Aggie Graduation Mark

Texas A&M University Galveston
Commencement Information


Ceremony Details

Texas A&M University at Galveston will host an in-person commencement ceremony for our August 2021 graduates.

Saturday, August 14, 2021
9:00 a.m.
Aggie Special Event Center
Texas A&M University at Galveston
200 Seawolf Parkway, Galveston, TX


  • All Summer 2021 degree candidates must apply for graduation in the Howdy Portal at
  • Graduation supplies, caps and gowns, announcements and other graduation accessories, are available for purchase through The Texas A&M University at Galveston Bookstore.
  • The TAMU Office of the Registrar will mail diplomas directly to the graduates following the ceremony after they have cleared. Please email degree-audit@tamu.eduwith questions.
  • Questions regarding commencement can be directed to the Office of Student Enrollment Services, 409.740.4414, or to


CEREMONY LOGISTICS (Information below is subject to change)

Graduates are asked to carefully read the ceremony logistics below to best prepare for participation in commencement.

  • Graduates should wear academic regalia. Cadets should to wear the assigned uniform, and Commissioning Cadets should wear choker whites. 
  • Graduates should arrive to the Aggie Special Events Center no later than 8:15 a.m. with their regalia. Graduates may begin check-in at 8 a.m.
  • Upon arrival, graduates will check-in and be provided honor stoles and cords if applicable.
  • After check-in, graduates will remain in the robing area to be lined up for the processional.
  • During the ceremony, graduates will be called to the stage by major.
  • Before the graduate’s name is called, the diploma tube will be provided just before walking on stage.
  • As the graduate's name name is called, they will cross the stage, stopping for a photo on stage. Immediately offstage, another area will be set up for a second photo. A link to purchasing photos will be added to the graduation website following the ceremony.

Graduate photograph ordering instructions (May 2021)

Double click on TAMUG Folder
Double click on:  ATMGalv May 2021 Graduation
Password:  aggrad21

Browse photos and make your selection. Follow purchase instructions and the photos will be mailed to you. Should you encounter any difficulty, please email the photographer at

Virtual Commencement Ceremonies


Ceremonial Symbols

Academic Regalia

Throughout the world, academic institutions have created a wide variety of customs as they have attempted to indicate the accomplishments of scholars, through distinctive dress, color and ceremony. American academic regalia have developed from English traditions, which originated at Oxford and Cambridge, and have been in continual use in this country since colonial times. By the twentieth century, institutions of higher learning in the United States had adopted a well-defined system of academic costume which now includes the identification of the different academic degrees by distinctive gowns, hoods and colors.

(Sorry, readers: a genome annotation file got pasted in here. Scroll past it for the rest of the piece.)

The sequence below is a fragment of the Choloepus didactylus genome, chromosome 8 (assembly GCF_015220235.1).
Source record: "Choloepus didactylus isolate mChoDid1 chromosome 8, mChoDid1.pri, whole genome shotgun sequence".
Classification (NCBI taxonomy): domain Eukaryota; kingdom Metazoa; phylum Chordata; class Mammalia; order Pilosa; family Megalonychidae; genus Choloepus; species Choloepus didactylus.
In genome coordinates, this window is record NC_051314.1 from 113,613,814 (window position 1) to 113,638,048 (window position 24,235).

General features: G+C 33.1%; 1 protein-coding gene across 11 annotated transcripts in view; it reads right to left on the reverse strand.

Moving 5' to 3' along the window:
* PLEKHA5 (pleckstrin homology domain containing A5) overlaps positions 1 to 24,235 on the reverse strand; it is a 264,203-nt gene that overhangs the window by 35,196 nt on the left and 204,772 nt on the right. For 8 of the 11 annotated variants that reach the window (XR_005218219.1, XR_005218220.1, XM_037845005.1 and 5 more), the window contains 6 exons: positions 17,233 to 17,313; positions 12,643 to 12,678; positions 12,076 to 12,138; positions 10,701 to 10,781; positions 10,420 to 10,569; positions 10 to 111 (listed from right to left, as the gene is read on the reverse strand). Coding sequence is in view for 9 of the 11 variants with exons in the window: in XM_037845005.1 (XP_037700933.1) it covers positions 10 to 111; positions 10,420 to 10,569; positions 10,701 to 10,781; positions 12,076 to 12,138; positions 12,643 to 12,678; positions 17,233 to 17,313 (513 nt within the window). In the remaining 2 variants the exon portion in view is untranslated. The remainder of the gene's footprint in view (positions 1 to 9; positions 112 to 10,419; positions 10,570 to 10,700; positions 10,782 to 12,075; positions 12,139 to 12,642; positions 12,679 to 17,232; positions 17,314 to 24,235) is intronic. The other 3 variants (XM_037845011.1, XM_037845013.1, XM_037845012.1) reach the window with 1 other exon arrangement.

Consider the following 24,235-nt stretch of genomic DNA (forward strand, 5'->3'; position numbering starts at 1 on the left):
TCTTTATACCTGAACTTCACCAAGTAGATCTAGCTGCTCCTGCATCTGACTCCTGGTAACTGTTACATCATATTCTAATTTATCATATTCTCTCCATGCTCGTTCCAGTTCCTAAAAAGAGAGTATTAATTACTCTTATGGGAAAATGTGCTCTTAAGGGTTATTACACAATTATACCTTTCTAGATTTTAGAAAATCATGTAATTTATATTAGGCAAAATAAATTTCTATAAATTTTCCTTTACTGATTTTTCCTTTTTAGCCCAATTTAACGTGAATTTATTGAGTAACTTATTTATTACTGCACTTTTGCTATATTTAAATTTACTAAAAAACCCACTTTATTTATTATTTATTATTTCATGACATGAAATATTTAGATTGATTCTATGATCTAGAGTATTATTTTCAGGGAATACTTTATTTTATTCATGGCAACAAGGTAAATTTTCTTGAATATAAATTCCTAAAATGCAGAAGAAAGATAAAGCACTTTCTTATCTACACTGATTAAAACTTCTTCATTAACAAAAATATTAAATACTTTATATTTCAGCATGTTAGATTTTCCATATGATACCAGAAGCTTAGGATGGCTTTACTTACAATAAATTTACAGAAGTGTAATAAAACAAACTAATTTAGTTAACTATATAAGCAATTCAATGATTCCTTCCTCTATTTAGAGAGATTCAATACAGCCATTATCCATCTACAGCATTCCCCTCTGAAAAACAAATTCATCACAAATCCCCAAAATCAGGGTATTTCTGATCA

The gonfalon, a flag that hangs from a crosspiece or frame, originated in the medieval republics of Italy as an ensign of state or office. Gonfalons have been adopted by many universities around the world as college or institutional insignias.

The gonfalon of Texas A&M University Galveston Campus and the eleven colleges of Texas A&M University all have similar maroon and white patterns. The white field common to all gonfalons serves as a background for the symbol of each college. The symbol of Texas A&M University Galveston Campus is the spiral pattern of the chambered nautilus shell which conforms to the mathematical formula derived from the Fibonacci series of numbers. The blue vertical bands behind it give stability to the vast open waters of the sea.

The Mace

The University mace, carried in ceremonial procession, symbolizes the rich history or Texas A&M University Galveston Campus. The head or the mace is made of Texas mesquite: inlaid on its front is a bronze University seal. A piece of teak from the original Texas Clipper (symbolizing maritime activities) and a piece of whale tooth ivory (symbolizing scientific research and teaching activities) are inlaid on the back of the mace. The foot and coupling between the staff and head are fashioned out of brass taken from the Texas Clipper II. As a coin is traditionally put under the step (bottom) of a mast, a 1962 penny is stepped in the brass foot to commemorate the year of the school's birth as the Texas A&M Maritime Academy. In the hollow center of the brass coupling between the staff and head is a small cavity, containing historical artifacts: a 1971 penny, symbolizing the year the school expanded beyond maritime subjects; a piece of Fort Crockett, the first Galveston building used by the school; and a piece of Kirkham Hall, the first building on the Mitchell Campus.

It was presented to the University in 2006 by Steven Conway, then Director of Information Services, who turned and finished the mesquite and assembled the mace. Trenton Thornton '86 milled the brass for the foot and coupling. Dr. Stephen Curley, Regents Professor, Department of Liberal Studies, suggested historical items to include in the construction.